Canada challenging U.S. softwood tariffs under the new NAFTA agreement

Canada's minister for international trade has announced the federal government is launching a challenge against U.S. softwood lumber duties under the new NAFTA agreement.

Canada exports about $8 billion worth of softwood lumber to the world every year

The U.S. announced in November it would be doubling the duties it imposes on Canadian softwood lumber. (The Canadian Press)

The federal government is launching a challenge under the new NAFTA agreement against U.S. softwood lumber duties, International trade Minister Mary Ng has announced.

Minister Mary Ng said the government filed noticed of the challenge under Chapter 10 of the Canada, U.S. Mexico Agreement, (CUSMA).

"Canada reaffirms its call for the United States to stop imposing unwarranted duties on Canadian softwood lumber products," Ng said in a statement.

The U.S. Department of Commerce announced in November that it would be imposing an average duty of 17.9 per cent on softwood lumber imported from Canada; twice the previous 8.99 per cent rate.

In May, the U.S. government said it planned to hike the rate to 18.32 per cent, but after further analysis over the summer the agency decided to ratchet down that plan, while still doubling the levy.

The U.S. says Canadian lumber producers dump their product into the U.S. at a lower price than American lumber companies can because they are subsidized. The U.S. puts a tariff on all softwood lumber from Canada to raise its price at the retail level, which encourages consumers to buy American wood.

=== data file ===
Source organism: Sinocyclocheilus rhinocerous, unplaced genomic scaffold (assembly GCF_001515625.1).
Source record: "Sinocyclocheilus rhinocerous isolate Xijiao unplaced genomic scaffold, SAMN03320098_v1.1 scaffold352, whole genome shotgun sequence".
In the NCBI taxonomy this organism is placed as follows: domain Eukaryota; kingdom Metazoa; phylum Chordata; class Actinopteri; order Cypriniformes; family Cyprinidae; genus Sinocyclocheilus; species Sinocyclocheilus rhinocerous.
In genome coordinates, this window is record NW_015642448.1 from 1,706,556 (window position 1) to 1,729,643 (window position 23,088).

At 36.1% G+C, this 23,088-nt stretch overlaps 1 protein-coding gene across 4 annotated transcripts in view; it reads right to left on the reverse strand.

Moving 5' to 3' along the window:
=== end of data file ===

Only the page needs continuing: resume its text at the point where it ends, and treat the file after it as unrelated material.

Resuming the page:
Canada has long rejected those allegations, and various trade tribunals on the matter have decided in Canada's favour.

"Rulings on this issue have consistently found Canada to be a fair trading partner, and Canada is confident that rulings will continue to find Canada to be one," Ng said in her statement.

Minister of International Trade Mary Ng announced Canada would be challenging U.S. softwood tariffs on Tuesday. (Justin Tang/The Canadian Press)

Canada exports about $8 billion worth of softwood lumber to the world every year, according to official government data. The U.S. is the largest single buyer.

Not all Canadian lumber will face the same duty, as the U.S. alleges different companies are subsidized to different levels. The final rates are as follows:

  • Canfor Corp., 19.54 per cent. 
  • West Fraser Timber Co., 11.12 per cent.
  • Resolute Forest Products Inc., 29.66 per cent.
  • JD Irving, 15 per cent.

All other Canadian lumber producers will see a baseline tariff of 17.9 per cent.

This is the second time Canada has invoked Chapter 10 of CUSMA. Last year the government filed a similar challenge against the 8.99 per cent duty.

Chapter 10 allows for one of the three countries to request a binational trade panel to rule on a trade dispute, rather than turning to international bodies like the World Trade Organization (WTO).

Canada won a WTO case on softwood lumber In August 2020, but the U.S. appealed — and because the Americans continue to block appointments to the WTO's appellate body, that case was effectively stalled.

Lumber association applauds challenge

The B.C. Lumber Trade Council welcomed news the government is challenging the imposition of duties under CUSMA.

"We will continue to vigorously defend our industry against these baseless claims and thank the government of Canada for standing with forest product workers and their families," council president Susan Yurkovich said in a statement.

Conservative Opposition, meanwhile, criticized the Liberal government for taking too long to act on the softwood duties.

"Conservatives have been calling for the Liberals to adopt a clear and strong stand with the Biden administration to tackle U.S. protectionist policies and deliver tangible results for Canadian workers for months," International Trade Critic Randy Hoback said in an emailed statement.

NDP trade critic Brian Masse said the Liberals should be looking to different markets to avoid reliance on the U.S., and offer incentives for domestic construction to spur demand in Canada.

"This government needs to wake up and truly support value-added industries, not with talk, but with a real plan for our workers," he said.

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